Historian John Fea asks: “Is it time to gather Christian historians together to sign some kind of formal statement condemning Barton’s brand of propaganda and hagiography?”
Easy question. The answer is “yes.”
David Barton is a liar and a con-man who poses as a Christian historian.* That’s bad for the reputation of all Christians and of all historians, and especially for the reputation of Christian historians.
Even worse, since Barton’s shtick is premised on the idea that he is a lone, brave truth-teller standing against a conspiracy of lies, one of the underlying lies for everything he writes and teaches is that all legitimate historians — those teaching the facts that contradict his fantasies — are dishonest and anti-Christian.
So Barton isn’t just routinely lying about George Washington, Thomas Jefferson, John Adams and the rest of the founders. He’s also routinely lying about every Christian historian.
Given that, it is long past time “to gather Christian historians together to sign some kind of formal statement condemning Barton’s brand of propaganda and hagiography.”
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Speaking of lying con artists, let’s check in with our friend the “evangelist” Bob Larson: Rogue demon-hunter.
Tisinai coughed up the $9.95 that Bob Larson charges for his online Demon Test®. Larson says “This Test is the result of more than 30 years of research and thousands of hours in a personal ministry with troubled souls. Through this vast experience we have been able to design this test so that we may quickly determine an individual’s spiritual condition.”
Tisinai was disappointed to find how “sadly mundane” Larson’s Demon Test® proved to be. It doesn’t employ any of the cool tricks I’d come to expect from years of watching the Winchester boys on Supernatural. Instead it’s just a bunch of questions likely borrowed from “a standard psychological exam” with a few that come closer to the pop-culture mythology (“Have you asked Satan to take your life in exchange for something?”).
But apparently nothing involving holy water, cold iron or flinching at the name of God. And no questions about levitation, or about suddenly lapsing into ancient Sumerian.
But Larson was at least true to his word in promising to provide a prompt, definitive reply:
So here’s the result: I don’t have a demon. Seriously. Rob Tisinai, confirmed homosexual, gay blogger, not a Believer an any conventional sort of deity. … And I don’t have a demon.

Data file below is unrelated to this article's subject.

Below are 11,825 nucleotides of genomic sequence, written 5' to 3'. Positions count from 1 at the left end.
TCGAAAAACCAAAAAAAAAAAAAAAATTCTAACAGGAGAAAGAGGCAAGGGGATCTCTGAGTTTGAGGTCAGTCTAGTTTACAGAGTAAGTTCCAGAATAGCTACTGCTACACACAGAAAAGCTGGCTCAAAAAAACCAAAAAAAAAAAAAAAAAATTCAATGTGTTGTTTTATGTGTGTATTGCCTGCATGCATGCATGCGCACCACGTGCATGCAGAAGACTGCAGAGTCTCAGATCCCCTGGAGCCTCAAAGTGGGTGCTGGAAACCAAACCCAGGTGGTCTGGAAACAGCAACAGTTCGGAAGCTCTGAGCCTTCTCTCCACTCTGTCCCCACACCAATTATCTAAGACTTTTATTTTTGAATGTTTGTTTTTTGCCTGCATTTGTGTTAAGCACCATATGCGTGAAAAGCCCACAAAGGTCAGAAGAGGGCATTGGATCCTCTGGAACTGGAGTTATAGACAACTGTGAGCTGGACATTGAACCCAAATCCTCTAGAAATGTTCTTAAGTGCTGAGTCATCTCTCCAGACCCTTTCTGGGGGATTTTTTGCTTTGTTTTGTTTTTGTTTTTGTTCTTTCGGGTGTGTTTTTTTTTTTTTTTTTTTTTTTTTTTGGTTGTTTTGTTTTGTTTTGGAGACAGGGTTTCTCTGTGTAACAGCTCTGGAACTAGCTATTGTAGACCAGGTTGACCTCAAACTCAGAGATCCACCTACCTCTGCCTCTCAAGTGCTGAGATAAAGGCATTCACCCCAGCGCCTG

Not even me.
The test, obviously, is a fraud.
Tisinai’s conclusion: “It’s better to know your demons and wrestle them than to pay $10 for assurance they aren’t there.”
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Jeremy Hooper on Bryan Fischer: “They really don’t think they verbally abuse us; that’s a big problem.”
Fischer is the feverishly anti-gay spokesman for the feverishly anti-gay American Family Association. He daily repeats the most dishonest, horrible and hateful slurs he can dream up about LGBT people, liberals, environmentalists, moderates and anyone else who isn’t Bryan Fischer.
Yet this same Bryan Fischer recently tweeted this: “Why conservatives do not verbally abuse those who verbally abuse us: ‘When he was reviled, he did not revile in return.'”
That’s one of the most astonishing displays of a lack of self-awareness I’ve ever seen.
Bryan Fischer is a reviler. He reviles. He reviles every day. He reviles constantly. He reviles for a living. Reviling is what he does. Reviling is all he does.
Bryan Fischer is on the short list of candidates for the vilest reviler ever to revile.
Yet here he is congratulating himself for never verbally abusing others.
Bryan Fischer seems to have very successfully achieved a sense of contrived innocence.
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* Update: That phrase “Christian historian” is a bit murky. Fea, and I, are both using the phrase here to mean historians who are also Christians (and not historians who study Christianity). The point is not that historians who are Christians have a particular sectarian approach to the discipline, but rather that Christians make up David Barton’s target audience and constituency.
Barton’s audience has been carefully trained over many years to distrust “outsiders,” so a broader statement from all historians would likely be received as just another form of “persecution” from those Christian-hating intellectuals they’ve been warned about for so long — and thus, perversely, as a kind of affirmation and confirmation of Barton’s nonsense. A statement coming from “Christian historians” — from historians who are Christians, and who can speak the evangelical dialect with a native accent — may be more likely to be heard and heeded. Maybe.
I’m hopeful that John Fea — who teaches at the evangelical Messiah College — will seriously consider doing this. Perhaps with help from Michael Coulter of Grove City College, another conservative evangelical school. Coulter is co-author with Warren Throckmorton of Getting Jefferson Right, a book refuting Barton’s claims about the third president. (For a taste of that, see Throckmorton’s recent Salon piece, “Faux history for the GOP,” or his long history of responding to Barton on his blog.)